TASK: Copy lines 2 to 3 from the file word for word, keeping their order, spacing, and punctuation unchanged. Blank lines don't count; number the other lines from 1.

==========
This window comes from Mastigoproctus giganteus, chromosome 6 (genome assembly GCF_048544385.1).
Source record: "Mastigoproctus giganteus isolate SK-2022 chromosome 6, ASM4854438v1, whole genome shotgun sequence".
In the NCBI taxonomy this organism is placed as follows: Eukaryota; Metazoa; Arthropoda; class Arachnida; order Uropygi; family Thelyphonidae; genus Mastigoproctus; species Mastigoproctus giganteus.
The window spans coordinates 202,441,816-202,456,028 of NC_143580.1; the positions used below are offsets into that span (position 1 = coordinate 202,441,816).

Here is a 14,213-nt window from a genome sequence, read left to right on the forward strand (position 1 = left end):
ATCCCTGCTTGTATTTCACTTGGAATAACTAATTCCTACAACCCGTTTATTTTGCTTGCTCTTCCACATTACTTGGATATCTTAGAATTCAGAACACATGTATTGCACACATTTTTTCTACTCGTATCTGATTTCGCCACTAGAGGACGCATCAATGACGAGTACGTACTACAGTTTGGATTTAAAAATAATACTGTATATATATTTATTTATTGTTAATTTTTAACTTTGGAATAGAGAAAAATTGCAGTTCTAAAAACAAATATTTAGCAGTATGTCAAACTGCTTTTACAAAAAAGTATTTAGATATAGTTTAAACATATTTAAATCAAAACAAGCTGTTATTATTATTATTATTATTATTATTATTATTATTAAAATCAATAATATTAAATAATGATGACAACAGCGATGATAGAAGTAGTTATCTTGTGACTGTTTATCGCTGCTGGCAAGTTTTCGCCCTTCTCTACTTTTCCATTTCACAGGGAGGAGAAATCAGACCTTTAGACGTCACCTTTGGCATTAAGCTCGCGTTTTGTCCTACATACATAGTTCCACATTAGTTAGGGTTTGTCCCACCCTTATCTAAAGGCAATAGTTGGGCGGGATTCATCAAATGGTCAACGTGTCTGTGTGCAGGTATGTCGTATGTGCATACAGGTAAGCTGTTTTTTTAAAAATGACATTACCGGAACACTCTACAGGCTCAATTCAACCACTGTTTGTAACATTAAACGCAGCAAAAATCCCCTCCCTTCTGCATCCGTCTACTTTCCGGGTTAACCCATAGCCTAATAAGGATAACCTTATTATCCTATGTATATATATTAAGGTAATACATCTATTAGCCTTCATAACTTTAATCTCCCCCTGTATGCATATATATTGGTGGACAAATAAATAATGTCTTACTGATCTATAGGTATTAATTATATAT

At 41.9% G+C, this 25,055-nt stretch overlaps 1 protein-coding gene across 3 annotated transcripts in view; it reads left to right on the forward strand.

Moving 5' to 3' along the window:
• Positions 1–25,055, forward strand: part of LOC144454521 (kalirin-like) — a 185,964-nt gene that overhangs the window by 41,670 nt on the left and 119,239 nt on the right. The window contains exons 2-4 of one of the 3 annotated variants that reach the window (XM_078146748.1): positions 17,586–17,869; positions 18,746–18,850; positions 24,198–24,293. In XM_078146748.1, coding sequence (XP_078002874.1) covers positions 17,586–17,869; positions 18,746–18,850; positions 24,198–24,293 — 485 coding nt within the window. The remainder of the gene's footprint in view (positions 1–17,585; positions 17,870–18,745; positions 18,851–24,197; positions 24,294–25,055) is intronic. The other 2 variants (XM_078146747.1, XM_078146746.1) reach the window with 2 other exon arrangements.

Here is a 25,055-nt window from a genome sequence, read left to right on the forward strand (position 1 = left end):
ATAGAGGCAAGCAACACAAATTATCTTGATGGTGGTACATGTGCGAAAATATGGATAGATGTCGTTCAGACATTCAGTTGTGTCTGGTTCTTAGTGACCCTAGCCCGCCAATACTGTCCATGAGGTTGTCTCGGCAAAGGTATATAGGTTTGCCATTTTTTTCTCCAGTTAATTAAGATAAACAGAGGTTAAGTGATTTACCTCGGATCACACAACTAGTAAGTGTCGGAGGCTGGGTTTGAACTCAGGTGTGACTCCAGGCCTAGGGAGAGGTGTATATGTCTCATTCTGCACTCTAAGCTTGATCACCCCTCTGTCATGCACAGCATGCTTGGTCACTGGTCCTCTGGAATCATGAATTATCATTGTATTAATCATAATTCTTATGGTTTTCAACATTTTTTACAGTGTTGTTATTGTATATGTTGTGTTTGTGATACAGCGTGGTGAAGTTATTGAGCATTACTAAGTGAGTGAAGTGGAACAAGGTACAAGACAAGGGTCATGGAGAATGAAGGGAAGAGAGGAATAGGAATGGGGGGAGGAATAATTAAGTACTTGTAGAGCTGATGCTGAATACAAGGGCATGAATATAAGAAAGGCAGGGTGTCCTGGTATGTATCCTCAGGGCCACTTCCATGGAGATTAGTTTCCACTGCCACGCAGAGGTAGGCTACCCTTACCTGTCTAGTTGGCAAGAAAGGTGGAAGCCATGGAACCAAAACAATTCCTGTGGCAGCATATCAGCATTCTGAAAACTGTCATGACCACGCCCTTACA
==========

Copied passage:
Source record: "Mastigoproctus giganteus isolate SK-2022 chromosome 6, ASM4854438v1, whole genome shotgun sequence".
In the NCBI taxonomy this organism is placed as follows: Eukaryota; Metazoa; Arthropoda; class Arachnida; order Uropygi; family Thelyphonidae; genus Mastigoproctus; species Mastigoproctus giganteus.